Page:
WILLEMSTAD – The Venezuelan state-owned PDVSA hopes to retain access to Bullen Bay terminal after its lease expires in December 2019, but the Isla refinery at Schottegat has lost strategic value for the company. This is according to sources within the Venezuelan company.
The refinery barely operated in 2018 because of a lack of feedstock, maintenance and domestic utility services. Normally the facility processed around 220,000 b/d.
A senior Venezuelan energy ministry official said PDVSA no longer has any commercial or financial interest in the refinery. “Isla has lost its strategic importance as a refining center for our company,” the official said. “PDVSA can’t supply the crude Isla needs, can’t afford imported crude from other suppliers and doesn’t have the financial resources to maintain the refinery even in nominal operating capacity.”
“Bullen Bay is very important to PDVSA’s export logistics, but PDVSA isn’t interested in spending up to $3bn to upgrade the refinery,” official added.
Bullen Bay is a critical transshipment hub for PDVSA’s export operations, particularly involving shipments to China, India and close ally Cuba. PDVSA also leases storage on the other Dutch Caribbean islands of Aruba and St Eustatius and owns the 10mn bl Bopec storage facility on Bonaire.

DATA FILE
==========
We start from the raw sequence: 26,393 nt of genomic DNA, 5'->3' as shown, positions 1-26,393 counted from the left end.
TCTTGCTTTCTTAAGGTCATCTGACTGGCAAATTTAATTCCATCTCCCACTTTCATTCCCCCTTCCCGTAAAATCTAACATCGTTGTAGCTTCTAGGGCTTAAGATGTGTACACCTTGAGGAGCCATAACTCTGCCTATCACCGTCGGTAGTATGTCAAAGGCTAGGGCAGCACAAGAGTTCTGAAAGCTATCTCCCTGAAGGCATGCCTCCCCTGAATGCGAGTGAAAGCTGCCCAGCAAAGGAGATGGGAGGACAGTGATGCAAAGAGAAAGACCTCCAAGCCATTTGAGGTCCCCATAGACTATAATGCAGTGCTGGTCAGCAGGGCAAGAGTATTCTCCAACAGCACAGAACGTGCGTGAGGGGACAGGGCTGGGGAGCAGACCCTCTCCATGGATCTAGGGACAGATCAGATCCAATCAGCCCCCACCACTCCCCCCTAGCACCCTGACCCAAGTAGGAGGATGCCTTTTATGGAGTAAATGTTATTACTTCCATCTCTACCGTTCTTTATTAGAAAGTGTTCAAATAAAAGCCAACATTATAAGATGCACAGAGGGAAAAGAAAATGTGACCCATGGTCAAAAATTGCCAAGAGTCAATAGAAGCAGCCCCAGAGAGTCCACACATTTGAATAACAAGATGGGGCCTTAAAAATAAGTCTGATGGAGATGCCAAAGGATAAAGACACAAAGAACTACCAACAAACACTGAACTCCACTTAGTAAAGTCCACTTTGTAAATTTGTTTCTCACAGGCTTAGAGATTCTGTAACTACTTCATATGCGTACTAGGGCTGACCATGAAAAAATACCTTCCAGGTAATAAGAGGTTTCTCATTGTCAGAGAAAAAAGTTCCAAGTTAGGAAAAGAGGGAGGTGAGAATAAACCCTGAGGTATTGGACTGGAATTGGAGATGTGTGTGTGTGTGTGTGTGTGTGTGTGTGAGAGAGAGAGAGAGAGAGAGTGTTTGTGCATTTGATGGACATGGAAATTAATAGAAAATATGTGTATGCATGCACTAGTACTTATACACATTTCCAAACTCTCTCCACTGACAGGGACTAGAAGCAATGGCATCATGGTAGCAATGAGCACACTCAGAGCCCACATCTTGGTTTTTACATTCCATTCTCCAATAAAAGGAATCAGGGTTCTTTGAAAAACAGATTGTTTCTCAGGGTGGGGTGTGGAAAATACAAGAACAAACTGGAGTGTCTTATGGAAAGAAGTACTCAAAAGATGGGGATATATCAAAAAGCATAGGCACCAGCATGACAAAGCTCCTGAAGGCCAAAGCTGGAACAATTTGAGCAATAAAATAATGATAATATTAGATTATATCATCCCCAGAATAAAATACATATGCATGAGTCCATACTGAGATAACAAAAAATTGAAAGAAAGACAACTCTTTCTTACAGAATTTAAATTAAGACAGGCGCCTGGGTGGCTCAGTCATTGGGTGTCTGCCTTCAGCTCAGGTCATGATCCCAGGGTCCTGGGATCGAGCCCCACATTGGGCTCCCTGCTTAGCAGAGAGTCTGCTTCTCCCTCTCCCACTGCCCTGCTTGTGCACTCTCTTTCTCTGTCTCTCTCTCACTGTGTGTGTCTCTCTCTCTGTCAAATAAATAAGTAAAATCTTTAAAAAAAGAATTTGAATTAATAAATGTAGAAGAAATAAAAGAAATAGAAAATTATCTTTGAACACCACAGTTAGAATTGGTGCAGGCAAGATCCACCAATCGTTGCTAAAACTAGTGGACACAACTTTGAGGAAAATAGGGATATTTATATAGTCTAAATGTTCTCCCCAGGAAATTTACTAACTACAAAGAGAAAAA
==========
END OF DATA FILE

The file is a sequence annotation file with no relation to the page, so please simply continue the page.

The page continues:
The value of the logistical network was highlighted in May, when US independent ConocoPhillips imposed pre-judgment attachments on PDVSA’s Dutch Caribbean assets to force the company to honor a $2bn arbitration award for the 2007 takeover of the US firm’s Venezuelan assets. PDVSA reached a settlement with ConocoPhillips in August and has complied with an initial $500mn cash and in-kind payment, the US company confirms. PDVSA is otherwise in default on billions of dollars in bond, commercial and arbitration debt.
PDVSA’s export operations would be significantly impaired if it loses access to Bullen Bay, according to a company official at the main Venezuelan oil terminal of Jose. PDVSA lacks sufficient domestic storage and terminal capacity to compensate for a potential loss of access to Curaçao, although continued access to Bopec, Aruba and NuStar’s St. Eustatius terminal would soften the blow.
Venezuela’s current production of just over 1mn b/d and significant oil-backed debt commitments and barter deals leave little room to supply crude to Curaçao, the Venezuelan officials say.
Bron: Curacao Chronicle